Return to Headlines

Dr. Valente celebrated during Hispanic Heritage Month

RELEASE DATE: October 1O, 2023

ValenteDr. Evandro Valente is the eighth-grade assistant principal at Thomas C. Cario Middle School. As a young man, he never considered a career in education. Looking back on his life, he sees now that he always was a teacher in some form or fashion.

Originally from Brazil, Valente spent three of his middle school summers on a missionary farm teaching the workers’ children how to read and write. He tutored his fellow classmates and helped them with their homework during the school year.

Valente grew up very poor in Brazil.

Despite my young age, I knew I couldn’t make a living in Brazil as a teacher and I wanted out of my situation,” said Valente. “I decided in fourth grade that I wanted to be an electrical engineer.”

With the help of Rev. Charles Alexander, an American missionary to his hometown of Fortaleza, Valente moved to the U.S. to finish high school at a boarding school in Kingsville, TX. He attended King University in Bristol, TN, then transferred to the Georgia Institute of Technology to earn a bachelor's degree in Electrical Engineering.

After graduation, Valente spent three years in Brazil and returned to the U.S. in 1989 to live and work in Bristol, TN. 

“I never thought of being a teacher when I got to the U.S.,” said Valente. “I just wasn’t happy as an engineer. I read something about a teacher shortage and I decided to apply to Vanderbilt University’s Peabody Teachers College. I was awarded a scholarship and he earned a Masters in Education from Vanderbilt in 1995. I had to commute 350 miles every week to attend classes and back to Bristol to take care of our three children while my wife worked as a nurse on the weekends. Teaching was my calling and I should have been doing it all my life.”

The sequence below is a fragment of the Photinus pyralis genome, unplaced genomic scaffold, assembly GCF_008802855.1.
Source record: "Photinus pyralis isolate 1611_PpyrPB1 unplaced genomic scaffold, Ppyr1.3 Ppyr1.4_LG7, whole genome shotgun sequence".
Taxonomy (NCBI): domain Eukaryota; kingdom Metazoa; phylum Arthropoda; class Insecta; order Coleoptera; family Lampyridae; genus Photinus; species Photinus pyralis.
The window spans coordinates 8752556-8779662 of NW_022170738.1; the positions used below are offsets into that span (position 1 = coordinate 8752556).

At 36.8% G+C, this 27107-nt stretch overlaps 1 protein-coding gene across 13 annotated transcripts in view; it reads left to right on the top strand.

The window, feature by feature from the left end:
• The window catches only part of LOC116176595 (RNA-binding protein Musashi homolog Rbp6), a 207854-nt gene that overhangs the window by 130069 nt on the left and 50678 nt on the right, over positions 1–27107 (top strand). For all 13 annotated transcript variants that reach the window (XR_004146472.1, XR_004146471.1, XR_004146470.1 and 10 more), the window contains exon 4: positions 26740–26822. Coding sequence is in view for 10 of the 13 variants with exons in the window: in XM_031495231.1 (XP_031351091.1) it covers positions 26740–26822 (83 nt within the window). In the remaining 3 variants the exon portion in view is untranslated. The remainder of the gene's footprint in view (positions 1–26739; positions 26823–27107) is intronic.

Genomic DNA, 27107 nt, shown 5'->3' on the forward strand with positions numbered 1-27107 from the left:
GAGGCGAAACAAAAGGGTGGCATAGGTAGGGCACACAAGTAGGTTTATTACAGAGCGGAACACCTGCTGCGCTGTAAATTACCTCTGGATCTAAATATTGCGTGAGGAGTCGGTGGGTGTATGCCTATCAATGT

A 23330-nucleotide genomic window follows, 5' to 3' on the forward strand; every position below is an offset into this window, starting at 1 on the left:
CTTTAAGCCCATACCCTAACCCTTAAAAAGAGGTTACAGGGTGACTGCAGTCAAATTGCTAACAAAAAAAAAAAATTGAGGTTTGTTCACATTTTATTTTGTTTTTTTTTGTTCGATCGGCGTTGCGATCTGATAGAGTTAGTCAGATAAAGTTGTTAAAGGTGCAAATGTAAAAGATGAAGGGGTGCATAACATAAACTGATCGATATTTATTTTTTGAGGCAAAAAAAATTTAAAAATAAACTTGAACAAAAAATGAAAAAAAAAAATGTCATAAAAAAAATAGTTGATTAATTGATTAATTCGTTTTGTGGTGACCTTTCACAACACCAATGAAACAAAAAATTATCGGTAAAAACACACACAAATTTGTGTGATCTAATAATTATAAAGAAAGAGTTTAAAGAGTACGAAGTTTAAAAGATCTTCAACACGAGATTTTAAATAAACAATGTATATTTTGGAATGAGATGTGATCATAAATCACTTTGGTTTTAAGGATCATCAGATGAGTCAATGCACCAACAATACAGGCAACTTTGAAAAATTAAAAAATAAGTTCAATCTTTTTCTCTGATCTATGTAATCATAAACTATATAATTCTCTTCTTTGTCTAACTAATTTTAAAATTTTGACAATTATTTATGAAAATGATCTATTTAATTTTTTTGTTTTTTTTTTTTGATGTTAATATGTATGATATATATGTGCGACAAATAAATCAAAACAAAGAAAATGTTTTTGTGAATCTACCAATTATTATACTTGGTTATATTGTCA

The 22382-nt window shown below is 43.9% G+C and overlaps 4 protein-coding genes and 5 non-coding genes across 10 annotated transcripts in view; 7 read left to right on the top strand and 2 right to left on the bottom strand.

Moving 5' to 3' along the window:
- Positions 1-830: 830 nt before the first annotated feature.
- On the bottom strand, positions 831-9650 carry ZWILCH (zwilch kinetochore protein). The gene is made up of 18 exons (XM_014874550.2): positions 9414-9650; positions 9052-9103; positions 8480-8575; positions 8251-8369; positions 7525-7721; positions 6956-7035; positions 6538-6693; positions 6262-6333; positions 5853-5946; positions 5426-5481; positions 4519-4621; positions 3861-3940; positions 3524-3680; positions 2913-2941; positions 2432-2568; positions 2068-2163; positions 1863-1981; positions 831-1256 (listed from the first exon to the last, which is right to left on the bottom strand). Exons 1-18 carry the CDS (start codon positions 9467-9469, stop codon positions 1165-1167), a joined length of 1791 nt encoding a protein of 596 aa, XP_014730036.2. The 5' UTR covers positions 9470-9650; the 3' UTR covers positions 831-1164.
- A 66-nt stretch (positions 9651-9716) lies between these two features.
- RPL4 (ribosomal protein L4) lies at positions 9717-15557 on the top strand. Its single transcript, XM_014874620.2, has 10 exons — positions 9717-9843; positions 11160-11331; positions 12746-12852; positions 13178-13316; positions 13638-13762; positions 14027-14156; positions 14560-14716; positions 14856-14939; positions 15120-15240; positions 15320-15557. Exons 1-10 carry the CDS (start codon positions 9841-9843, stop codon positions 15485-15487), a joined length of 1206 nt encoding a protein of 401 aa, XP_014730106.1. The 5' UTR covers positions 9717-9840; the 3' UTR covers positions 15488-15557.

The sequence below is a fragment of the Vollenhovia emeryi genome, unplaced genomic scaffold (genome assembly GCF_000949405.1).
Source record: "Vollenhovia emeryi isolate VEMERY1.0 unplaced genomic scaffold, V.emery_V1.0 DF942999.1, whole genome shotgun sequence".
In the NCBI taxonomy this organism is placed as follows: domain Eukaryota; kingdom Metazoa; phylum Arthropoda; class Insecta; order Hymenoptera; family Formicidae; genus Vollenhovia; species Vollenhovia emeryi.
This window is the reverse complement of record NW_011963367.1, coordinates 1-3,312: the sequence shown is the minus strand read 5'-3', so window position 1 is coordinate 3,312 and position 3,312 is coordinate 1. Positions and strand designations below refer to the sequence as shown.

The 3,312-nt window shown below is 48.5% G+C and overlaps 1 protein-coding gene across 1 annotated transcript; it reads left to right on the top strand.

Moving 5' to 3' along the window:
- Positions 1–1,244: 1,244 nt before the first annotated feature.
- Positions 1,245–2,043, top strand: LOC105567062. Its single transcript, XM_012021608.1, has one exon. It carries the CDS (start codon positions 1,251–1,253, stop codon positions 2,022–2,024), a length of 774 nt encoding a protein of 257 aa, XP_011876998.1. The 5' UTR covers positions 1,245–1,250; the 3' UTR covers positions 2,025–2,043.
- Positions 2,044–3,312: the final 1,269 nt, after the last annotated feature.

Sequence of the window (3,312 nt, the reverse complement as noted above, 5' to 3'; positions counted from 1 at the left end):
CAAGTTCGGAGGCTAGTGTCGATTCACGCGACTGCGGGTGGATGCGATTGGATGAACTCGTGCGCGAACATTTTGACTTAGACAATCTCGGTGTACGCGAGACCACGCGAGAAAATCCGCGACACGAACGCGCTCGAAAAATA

Valente taught math, computer science, and coached boys’ and girls’ soccer at Tennessee High School in Bristol, TN from 1995 until 2014. He earned his Doctorate degree in Educational Leadership from East Tennessee State University in 2013. He joined Charleston County School District as an assistant principal at Cario Middle School in December of 2014.

Valente said it is important to celebrate Hispanic Heritage Month so that students can learn about other people and their numerous contributions to the United States. 

“It is important for our Latino and Hispanic students and leaders to share their heritage with others as well,” said Valente. “Some of our students may have come from difficult situations in South America and when they see someone that looks like them, in a position of leadership, they are inspired. They see that with hard work they too can succeed and make something for themselves.”

Valente loves his Cario family and the students there. 

“I was so excited to get started this year that I could not sleep the night before,” Valente said. “I love education and learning. The kids here are very focused. They’re just fantastic and they are our school’s biggest assets.” 

Valente acknowledges that middle school can be a hard time for kids but he considers himself blessed to be a part of their journey.

“I get to help them process things and make good decisions,” said Valente. “I work with some very great teachers and they make my job easy. There is definitely a lot on an assistant principal’s plate, but what I enjoy the most is being with the kids. I enjoy the day-to-day interactions.”